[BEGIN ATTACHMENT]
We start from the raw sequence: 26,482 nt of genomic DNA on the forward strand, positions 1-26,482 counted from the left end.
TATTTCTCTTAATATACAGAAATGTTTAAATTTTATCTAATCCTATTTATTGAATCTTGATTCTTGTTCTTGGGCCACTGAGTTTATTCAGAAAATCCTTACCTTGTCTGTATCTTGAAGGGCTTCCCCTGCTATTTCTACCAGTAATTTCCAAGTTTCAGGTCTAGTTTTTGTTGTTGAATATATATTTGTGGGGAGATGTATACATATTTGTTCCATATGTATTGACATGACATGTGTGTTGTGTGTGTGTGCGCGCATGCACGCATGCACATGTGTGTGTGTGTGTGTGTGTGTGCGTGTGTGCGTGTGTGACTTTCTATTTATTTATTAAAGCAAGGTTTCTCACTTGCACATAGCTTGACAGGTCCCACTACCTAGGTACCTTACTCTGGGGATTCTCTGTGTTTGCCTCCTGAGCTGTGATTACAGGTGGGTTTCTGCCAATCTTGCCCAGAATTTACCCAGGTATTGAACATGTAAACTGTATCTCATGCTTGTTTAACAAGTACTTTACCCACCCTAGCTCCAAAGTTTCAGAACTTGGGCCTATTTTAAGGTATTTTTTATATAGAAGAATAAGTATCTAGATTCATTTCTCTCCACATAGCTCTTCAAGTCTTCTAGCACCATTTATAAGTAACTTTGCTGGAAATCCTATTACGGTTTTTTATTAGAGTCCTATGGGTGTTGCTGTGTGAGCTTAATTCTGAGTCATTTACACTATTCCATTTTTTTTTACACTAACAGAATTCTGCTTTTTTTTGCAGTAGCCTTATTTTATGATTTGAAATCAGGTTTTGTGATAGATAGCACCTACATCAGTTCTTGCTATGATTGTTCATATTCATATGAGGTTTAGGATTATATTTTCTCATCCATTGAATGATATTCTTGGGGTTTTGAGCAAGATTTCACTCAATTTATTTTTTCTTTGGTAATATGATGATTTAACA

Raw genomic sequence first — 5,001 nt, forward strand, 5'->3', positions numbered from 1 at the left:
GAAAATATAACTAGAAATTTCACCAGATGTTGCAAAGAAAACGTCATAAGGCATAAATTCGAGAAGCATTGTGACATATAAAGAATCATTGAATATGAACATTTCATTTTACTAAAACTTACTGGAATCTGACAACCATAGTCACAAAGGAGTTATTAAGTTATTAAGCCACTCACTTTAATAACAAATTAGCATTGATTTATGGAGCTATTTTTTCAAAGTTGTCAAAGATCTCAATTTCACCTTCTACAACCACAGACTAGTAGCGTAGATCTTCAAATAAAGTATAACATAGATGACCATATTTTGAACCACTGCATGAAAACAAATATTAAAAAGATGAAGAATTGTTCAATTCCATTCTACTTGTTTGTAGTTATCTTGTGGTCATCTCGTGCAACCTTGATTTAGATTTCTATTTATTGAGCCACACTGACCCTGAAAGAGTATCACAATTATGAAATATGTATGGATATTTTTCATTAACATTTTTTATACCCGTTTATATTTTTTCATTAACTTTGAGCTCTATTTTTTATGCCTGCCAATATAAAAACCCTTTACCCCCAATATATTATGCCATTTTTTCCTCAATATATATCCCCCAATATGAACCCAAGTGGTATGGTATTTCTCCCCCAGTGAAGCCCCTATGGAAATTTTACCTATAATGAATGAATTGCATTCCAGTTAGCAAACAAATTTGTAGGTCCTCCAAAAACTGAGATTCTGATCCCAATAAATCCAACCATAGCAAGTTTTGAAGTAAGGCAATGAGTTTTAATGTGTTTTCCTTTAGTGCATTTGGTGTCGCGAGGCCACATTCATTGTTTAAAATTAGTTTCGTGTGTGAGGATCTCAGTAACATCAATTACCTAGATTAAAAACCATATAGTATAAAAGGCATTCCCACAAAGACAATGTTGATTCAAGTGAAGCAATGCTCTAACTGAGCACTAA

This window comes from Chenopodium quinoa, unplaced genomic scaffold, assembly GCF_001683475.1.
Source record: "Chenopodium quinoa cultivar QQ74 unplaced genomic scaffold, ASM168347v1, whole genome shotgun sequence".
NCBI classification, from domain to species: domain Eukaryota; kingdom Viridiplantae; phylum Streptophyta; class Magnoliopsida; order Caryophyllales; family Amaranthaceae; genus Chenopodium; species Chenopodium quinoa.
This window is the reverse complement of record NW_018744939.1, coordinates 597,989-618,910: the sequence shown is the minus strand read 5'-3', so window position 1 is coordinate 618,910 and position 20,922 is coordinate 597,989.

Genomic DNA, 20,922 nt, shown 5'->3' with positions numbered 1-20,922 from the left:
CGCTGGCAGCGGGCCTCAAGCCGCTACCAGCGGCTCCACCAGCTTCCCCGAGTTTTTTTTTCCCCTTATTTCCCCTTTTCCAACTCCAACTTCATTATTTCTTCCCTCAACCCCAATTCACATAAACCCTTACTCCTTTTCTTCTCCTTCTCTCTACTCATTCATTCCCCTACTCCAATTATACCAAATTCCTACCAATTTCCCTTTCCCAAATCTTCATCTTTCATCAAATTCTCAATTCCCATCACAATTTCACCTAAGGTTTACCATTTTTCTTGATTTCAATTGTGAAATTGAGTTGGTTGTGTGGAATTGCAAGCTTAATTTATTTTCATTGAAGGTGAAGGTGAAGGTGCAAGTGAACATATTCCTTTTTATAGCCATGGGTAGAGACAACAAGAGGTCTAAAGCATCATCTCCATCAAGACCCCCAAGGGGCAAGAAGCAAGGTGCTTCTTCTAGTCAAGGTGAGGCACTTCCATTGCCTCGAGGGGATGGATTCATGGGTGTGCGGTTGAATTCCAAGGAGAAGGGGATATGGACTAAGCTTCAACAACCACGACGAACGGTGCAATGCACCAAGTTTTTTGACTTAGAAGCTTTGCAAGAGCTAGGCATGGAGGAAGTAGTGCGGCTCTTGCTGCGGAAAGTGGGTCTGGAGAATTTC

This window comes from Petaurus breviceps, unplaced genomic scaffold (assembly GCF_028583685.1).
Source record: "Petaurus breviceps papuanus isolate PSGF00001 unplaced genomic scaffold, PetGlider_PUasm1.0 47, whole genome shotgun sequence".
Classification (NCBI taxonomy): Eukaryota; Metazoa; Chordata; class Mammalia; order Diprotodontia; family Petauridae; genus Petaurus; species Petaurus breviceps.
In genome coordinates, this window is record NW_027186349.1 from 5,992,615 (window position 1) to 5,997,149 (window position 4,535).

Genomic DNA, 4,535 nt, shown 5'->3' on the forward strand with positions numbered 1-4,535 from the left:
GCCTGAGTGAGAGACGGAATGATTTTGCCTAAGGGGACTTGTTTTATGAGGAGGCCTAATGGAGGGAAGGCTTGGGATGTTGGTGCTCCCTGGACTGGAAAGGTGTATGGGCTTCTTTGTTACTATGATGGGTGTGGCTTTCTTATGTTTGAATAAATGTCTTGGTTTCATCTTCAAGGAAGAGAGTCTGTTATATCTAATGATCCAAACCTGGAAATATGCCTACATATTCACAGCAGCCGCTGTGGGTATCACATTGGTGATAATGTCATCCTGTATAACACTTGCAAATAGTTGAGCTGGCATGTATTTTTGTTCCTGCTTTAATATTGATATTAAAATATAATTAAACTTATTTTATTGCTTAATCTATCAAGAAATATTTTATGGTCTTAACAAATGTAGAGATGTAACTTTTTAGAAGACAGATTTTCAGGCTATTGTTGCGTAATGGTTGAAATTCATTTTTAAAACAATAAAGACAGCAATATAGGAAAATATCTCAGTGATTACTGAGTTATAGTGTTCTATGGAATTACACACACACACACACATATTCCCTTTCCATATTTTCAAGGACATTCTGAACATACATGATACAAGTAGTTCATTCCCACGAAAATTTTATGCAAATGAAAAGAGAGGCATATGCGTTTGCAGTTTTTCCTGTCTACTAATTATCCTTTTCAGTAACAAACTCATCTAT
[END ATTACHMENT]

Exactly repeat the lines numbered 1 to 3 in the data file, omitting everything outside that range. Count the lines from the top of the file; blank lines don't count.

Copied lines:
We start from the raw sequence: 26,482 nt of genomic DNA on the forward strand, positions 1-26,482 counted from the left end.
TATTTCTCTTAATATACAGAAATGTTTAAATTTTATCTAATCCTATTTATTGAATCTTGATTCTTGTTCTTGGGCCACTGAGTTTATTCAGAAAATCCTTACCTTGTCTGTATCTTGAAGGGCTTCCCCTGCTATTTCTACCAGTAATTTCCAAGTTTCAGGTCTAGTTTTTGTTGTTGAATATATATTTGTGGGGAGATGTATACATATTTGTTCCATATGTATTGACATGACATGTGTGTTGTGTGTGTGTGCGCGCATGCACGCATGCACATGTGTGTGTGTGTGTGTGTGTGTGCGTGTGTGCGTGTGTGACTTTCTATTTATTTATTAAAGCAAGGTTTCTCACTTGCACATAGCTTGACAGGTCCCACTACCTAGGTACCTTACTCTGGGGATTCTCTGTGTTTGCCTCCTGAGCTGTGATTACAGGTGGGTTTCTGCCAATCTTGCCCAGAATTTACCCAGGTATTGAACATGTAAACTGTATCTCATGCTTGTTTAACAAGTACTTTACCCACCCTAGCTCCAAAGTTTCAGAACTTGGGCCTATTTTAAGGTATTTTTTATATAGAAGAATAAGTATCTAGATTCATTTCTCTCCACATAGCTCTTCAAGTCTTCTAGCACCATTTATAAGTAACTTTGCTGGAAATCCTATTACGGTTTTTTATTAGAGTCCTATGGGTGTTGCTGTGTGAGCTTAATTCTGAGTCATTTACACTATTCCATTTTTTTTTACACTAACAGAATTCTGCTTTTTTTTGCAGTAGCCTTATTTTATGATTTGAAATCAGGTTTTGTGATAGATAGCACCTACATCAGTTCTTGCTATGATTGTTCATATTCATATGAGGTTTAGGATTATATTTTCTCATCCATTGAATGATATTCTTGGGGTTTTGAGCAAGATTTCACTCAATTTATTTTTTCTTTGGTAATATGATGATTTAACA

Raw genomic sequence first — 5,001 nt, forward strand, 5'->3', positions numbered from 1 at the left: